As for the inflation targeting, for several years, the Japanese policymakers did manage to raise CPI to 2% and keep it close to that level for some time. However, this was relatively short-lived as the inflation rate still fell to close to zero during some years after the adoption of the policy. However, here it is worth mentioning that the Bank of Japan did manage to keep CPI from deflation levels, except during the brief period in 2016. The outbreak of COVID-19 pandemic, with its subsequent travel bans and lockdowns, has significantly reduced the amount of overall economic activity.
As a result of this process, the Consumer Price Index in Japan fell steadily, eventually dropping all the way down to 0%. Therefore, at current rates, the country is very close to deflation territory. Consequently, if this trend continues, then the Bank of Japan might decide to respond to those developments with further interest rate cuts or with the expansion of its quantitative easing program.
The Bank of Japan’s 2% inflation target is not the only reason why deflation is undesirable for Japanese policymakers. Here it is worth mentioning that the debt to GDP ratio of the country has already surpassed 200% back in 2019 and is projected to reach 250% before 2025. In this situation, the last thing the Japanese government wants is for its debt to gain purchasing power. The prolonged period of deflation will increase the real value of those liabilities. As a result, servicing those debts will become even more difficult to sustain, leading to a sovereign debt crisis and potential default.
Therefore, to avoid such a scenario the Bank of Japan strives to achieve a 2% inflation target. This will slowly devalue the overall liabilities of the Japanese government, making it much easier to sustain. Obviously, there are also millions of Japanese citizens who have their mortgages denominated in JPY, therefore deflation can be very problematic for their household budget.
Therefore, the reasoning behind those decisions seems to be quite logical. However, as mentioned before the adoption of the negative interest rates can have many unintended consequences. This risk might become even more considerable if the Bank of Japan decides to cut the rate even further. The reason for this is the fact that the Japanese commercial banks can absorb -0.1% rates without being forced to charge its customers negative interest rates.
This is possible because those financial institutions can offset those losses with spreads on loan products. However, if the Bank of Japan decides to follow the example of the Swiss National Bank and cut rates to -0.75%, then this task will become much more difficult. At that stage, the commercial banks will most likely be forced to pass on some of those rates to its customers. However, for the sake of accuracy, it has to be mentioned that so far the Bank of Japan made no indication that it would take such a course.
Forex Rates of SEK After Introduction of Negative Interest Rates
The Swedish Riksbank was the second central bank in the world, which introduced negative interest rates. This happened back in 2015, when it dropped rates to -0.1%, eventually reducing it further to -0.5% during the following year. Just like in the case of the Bank of Japan, the main reason behind this move was the fact that the inflation rate has deviated significantly from the target, eventually slipping into the negative territory.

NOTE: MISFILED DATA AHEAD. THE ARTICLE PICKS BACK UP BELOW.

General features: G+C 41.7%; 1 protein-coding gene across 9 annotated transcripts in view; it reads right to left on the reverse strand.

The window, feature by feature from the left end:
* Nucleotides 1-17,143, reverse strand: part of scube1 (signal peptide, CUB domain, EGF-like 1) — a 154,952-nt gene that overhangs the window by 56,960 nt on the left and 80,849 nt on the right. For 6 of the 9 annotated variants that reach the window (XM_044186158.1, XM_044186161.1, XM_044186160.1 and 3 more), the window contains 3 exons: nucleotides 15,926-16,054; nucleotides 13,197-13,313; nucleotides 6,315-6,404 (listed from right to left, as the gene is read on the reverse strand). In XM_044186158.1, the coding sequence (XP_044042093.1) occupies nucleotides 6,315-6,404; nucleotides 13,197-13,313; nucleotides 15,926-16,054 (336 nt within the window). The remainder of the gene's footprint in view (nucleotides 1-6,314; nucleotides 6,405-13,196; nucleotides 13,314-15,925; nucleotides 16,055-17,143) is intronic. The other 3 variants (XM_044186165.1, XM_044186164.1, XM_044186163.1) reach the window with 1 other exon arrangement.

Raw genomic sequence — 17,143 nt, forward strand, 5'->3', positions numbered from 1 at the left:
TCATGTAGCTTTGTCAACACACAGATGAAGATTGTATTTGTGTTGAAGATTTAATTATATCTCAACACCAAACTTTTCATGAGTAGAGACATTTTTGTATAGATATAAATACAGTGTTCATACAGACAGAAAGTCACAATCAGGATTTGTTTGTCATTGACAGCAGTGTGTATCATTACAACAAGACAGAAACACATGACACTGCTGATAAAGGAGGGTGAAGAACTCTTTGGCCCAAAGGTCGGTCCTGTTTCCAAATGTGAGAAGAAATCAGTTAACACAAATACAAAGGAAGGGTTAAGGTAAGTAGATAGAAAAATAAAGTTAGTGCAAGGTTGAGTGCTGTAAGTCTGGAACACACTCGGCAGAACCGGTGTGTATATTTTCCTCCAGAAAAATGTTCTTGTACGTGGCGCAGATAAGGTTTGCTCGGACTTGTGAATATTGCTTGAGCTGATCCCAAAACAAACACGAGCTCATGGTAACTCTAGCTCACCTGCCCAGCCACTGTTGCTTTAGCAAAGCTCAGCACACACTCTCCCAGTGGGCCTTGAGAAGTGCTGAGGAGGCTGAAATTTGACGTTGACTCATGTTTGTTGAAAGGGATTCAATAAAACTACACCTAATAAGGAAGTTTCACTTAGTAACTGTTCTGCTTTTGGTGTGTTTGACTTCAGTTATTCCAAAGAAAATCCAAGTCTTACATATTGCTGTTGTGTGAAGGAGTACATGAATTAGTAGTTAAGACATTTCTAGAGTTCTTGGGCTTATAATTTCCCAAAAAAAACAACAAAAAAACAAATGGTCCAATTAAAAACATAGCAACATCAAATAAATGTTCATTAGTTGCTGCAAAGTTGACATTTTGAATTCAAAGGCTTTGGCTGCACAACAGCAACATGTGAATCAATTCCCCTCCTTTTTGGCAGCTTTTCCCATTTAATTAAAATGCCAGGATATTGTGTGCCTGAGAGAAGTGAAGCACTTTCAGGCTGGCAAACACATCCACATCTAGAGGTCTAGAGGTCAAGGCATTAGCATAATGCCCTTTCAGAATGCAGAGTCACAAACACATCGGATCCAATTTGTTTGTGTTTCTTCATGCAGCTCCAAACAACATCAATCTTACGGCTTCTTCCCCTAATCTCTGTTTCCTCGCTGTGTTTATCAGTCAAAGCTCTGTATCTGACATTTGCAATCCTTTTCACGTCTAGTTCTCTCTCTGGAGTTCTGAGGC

However, unlike with the Bank of Japan and Swiss National Bank, the Swedish Riksbank did eventually end the policy before 2020. In December 2020, the central bank raised rates to 0% and kept it to that level for the following months.
So how did the negative rates affect the FX rate of Swedish Krona? In order to answer this question, let us take a look at this daily USD/SEK chart:
As we can see from the diagram above, from 2016 until 2018 the currency pair mostly moves sideways, mostly remaining within 7.9 to 9.1 range, eventually dropping to 7.85 level. However, after this point the US Federal Reserve has stepped up its rate hikes, increasing the divergence between the two central banks. As a result, the pair has risen steadily, eventually reaching 10.38 level during March 2020.
After reaching those extreme levels, the rate moderated and stabilized close to 9.40 mark during June 2020. The reasoning behind this move was the fact that in response to the outbreak of the COVID-19 pandemic, the US Federal Reserve has reduced rates back to 0% to 0.25% range. At the same time, the Swedish Riksbank has held rates to 0%. As a result, there was very little difference between those two policies and the USD/SEK pair has settled for a range of trading.
Therefore the currency, which has negative interest rates, had a negative correlation with the exchange rates of higher-yielding currencies.
Trading Currencies with Negative Interest Rates – Key Takeaways
- There are not a large number of currencies with negative interest rates. The Swiss National Bank was the first central bank which introduced this policy, when it cut rates to -0.25% back in 2014, followed by another reduction to -0.75%. Due to deflationary tendencies in their respective countries, the Bank of Japan and Swedish Riksbank have also decided to follow the same policies, cutting rates to -0.1% and -0.5% respectively.
- The past historical experience tells us that it might not be the best idea to open long positions for currencies with negative interest rates. Everything else being equal, those currencies usually tend to depreciate against their pairs over the long term. The reasoning behind this is the fact that savers and investors are penalized for holding their capital in that currency and therefore have a very strong incentive to convert their savings to another currency, which does not have such charges.
- Some central banks adopted the negative interest rate policy in order to prevent their respective economies from slipping into deflation. This also had a side effect of weakening their currencies as well, which might have been a piece of good news for some policymakers. However, here it has to be mentioned that the Swedish Riksbank did put an end to those policies and increased its key rate to 0%, once the inflation has returned to its objective.